Since I am not a specialist on these issues, I prefer others to speak:
– FT had an in-depth analysis on where the EU African relationship was going. A little extract below on the regional dimension of EPAs:
“Deals agreed so far between the European Union and former colonies are a long way from the neat pattern it envisaged of regional trading blocs liberalising among themselves and then opening up gradually to Europe. The blocs have splintered and the EU has instead scrambled to sign deals with small groups of countries – which will retain trade barriers against one another – and with individual governments.
The complexity reflects the fact that, as well as negotiating en bloc with the EU, the ACP countries in each region also have to decide how much they want to liberalise with each other. Because their economies are often similar, dropping trade barriers will create losers as well as winners, with the weakest companies going to the wall. Conflicting interests over trade with Europe have also created divisions between and within countries.
In west Africa, for example, Nigeria – one of the most recalcitrant negotiating partners – has little interest in making concessions to retain EU market access since most of its exports are oil and gas, for which there are no shortage of customers. Similarly other nations in the grouping, such as Benin and Mali, are “least-developed countries” that have little to lose as their more generous EU trade privileges will not expire on December 31. The few non-LDC nations in west Africa – Ghana is one – have had to scramble to sign bilateral pacts with the EU ahead of the year-end deadline.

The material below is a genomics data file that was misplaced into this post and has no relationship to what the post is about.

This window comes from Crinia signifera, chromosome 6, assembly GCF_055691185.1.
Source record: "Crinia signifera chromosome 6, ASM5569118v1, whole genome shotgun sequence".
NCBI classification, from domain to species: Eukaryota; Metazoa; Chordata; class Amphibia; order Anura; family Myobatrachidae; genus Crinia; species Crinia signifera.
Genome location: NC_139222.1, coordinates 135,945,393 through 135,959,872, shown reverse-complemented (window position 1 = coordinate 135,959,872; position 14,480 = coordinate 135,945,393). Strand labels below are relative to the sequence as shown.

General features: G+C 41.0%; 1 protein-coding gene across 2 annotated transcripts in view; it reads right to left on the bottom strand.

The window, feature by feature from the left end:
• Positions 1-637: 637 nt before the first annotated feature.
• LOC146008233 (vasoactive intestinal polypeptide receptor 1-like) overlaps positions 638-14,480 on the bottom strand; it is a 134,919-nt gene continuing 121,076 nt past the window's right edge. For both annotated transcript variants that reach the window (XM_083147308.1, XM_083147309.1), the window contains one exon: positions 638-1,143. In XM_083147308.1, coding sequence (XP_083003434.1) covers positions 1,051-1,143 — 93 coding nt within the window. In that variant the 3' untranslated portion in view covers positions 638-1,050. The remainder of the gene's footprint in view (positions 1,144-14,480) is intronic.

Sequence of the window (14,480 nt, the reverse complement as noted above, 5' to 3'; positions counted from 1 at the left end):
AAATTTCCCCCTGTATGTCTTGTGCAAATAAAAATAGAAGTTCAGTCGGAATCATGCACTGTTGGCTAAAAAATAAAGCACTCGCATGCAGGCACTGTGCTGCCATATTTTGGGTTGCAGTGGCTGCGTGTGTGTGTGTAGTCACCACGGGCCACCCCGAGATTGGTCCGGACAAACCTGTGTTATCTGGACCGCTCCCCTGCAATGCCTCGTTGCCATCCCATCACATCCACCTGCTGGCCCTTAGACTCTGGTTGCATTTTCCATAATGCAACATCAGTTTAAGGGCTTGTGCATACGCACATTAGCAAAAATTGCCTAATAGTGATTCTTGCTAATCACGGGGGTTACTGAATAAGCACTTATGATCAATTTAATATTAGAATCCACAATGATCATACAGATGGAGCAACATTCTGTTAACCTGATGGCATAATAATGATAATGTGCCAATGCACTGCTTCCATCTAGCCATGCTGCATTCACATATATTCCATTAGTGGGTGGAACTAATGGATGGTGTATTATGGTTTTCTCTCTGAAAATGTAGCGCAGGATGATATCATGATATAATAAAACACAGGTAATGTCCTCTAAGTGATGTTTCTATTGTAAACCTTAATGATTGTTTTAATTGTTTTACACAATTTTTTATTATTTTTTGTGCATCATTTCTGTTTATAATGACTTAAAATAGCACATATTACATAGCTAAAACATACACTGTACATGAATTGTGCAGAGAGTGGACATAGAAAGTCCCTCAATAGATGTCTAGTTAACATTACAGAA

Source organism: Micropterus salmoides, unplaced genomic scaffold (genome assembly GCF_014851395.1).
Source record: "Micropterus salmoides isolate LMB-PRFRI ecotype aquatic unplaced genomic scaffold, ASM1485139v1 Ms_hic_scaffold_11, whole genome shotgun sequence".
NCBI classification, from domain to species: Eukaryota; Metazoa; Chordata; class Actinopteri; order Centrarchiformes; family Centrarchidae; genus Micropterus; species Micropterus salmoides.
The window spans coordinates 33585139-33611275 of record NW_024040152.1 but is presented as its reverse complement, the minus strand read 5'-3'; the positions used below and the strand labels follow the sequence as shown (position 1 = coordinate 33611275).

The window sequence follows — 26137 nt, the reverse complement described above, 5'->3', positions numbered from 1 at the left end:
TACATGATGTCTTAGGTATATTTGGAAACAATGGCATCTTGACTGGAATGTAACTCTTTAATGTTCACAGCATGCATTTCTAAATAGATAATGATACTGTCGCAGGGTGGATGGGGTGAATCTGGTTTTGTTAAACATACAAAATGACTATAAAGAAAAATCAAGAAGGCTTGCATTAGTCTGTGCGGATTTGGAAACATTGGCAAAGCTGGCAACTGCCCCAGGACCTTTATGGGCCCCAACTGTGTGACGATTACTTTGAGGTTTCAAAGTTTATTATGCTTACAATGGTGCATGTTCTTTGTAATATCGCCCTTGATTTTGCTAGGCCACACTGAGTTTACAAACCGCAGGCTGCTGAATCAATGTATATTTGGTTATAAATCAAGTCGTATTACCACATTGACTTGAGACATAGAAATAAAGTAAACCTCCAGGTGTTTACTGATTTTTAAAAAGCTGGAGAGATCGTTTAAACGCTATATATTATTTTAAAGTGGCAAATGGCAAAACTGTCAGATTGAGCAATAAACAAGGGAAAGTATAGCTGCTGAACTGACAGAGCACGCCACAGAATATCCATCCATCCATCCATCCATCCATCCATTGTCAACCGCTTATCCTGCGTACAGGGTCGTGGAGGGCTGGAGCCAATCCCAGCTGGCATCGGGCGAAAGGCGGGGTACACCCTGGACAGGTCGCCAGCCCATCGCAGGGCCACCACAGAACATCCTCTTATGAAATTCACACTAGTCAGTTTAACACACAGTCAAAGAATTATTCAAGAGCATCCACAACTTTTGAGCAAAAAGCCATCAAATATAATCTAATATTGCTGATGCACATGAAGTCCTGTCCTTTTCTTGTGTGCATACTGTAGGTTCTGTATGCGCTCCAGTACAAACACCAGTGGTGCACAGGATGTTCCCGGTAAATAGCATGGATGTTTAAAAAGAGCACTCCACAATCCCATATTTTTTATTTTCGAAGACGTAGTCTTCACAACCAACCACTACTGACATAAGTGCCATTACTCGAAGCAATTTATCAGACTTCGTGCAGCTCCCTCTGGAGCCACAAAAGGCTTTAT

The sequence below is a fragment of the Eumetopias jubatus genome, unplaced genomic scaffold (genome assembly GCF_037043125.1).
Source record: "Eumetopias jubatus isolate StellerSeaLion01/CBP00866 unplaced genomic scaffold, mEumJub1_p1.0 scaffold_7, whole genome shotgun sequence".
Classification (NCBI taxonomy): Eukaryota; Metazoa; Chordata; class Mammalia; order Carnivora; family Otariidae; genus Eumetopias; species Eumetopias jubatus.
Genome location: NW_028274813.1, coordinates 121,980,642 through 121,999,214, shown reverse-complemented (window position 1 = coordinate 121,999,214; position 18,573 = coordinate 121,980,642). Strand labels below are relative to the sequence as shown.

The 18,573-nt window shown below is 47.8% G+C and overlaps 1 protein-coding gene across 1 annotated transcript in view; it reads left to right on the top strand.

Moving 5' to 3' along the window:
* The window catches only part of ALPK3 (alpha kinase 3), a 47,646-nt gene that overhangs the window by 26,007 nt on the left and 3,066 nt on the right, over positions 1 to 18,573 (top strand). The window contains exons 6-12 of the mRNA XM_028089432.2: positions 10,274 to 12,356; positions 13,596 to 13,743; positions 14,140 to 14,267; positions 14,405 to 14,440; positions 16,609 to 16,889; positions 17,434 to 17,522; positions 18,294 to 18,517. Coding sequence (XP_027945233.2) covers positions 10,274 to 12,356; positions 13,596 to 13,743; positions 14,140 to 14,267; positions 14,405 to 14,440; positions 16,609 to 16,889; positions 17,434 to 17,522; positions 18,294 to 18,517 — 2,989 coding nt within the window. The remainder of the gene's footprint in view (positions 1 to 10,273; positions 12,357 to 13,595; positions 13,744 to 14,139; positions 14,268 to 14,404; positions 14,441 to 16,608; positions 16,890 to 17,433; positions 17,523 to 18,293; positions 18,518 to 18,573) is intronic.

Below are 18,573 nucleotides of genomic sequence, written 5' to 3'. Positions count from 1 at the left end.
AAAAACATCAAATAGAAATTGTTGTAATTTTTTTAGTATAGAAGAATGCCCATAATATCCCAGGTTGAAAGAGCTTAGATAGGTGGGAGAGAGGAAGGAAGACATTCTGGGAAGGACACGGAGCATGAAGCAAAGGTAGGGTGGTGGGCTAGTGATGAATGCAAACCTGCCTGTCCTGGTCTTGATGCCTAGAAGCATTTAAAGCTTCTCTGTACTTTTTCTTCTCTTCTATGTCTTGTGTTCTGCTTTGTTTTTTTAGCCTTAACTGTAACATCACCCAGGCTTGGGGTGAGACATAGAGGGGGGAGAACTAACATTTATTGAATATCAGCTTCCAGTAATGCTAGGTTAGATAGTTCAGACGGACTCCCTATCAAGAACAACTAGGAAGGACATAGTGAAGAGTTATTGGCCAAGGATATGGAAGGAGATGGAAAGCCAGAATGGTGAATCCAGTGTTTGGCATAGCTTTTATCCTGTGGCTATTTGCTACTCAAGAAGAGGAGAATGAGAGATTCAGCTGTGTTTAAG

In southern Africa, plans were thrown into confusion when the Southern African Customs Union, itself part of the wider regional grouping, divided. While some of its members – Botswana, Lesotho, Swaziland and Namibia – have signed, South Africa has not.
One African ambassador to the EU says the Commission has been following “divide and rule” tactics. “All along, the EU has been claiming that EPAs [economic partnership agreements] have to encourage regional integration but in the last two weeks it has been pulling apart, dividing regions,” he says. “It is regional disintegration.”
– ECIPE’s Senior Fellow Peter Draper was asked three basic questions after the EU-African summit last week-end: What prospects for EPAs? Will there be higher tariffs for African exporters from early next year? Are there any alternatives to the current EPA conundrum? Here his answers.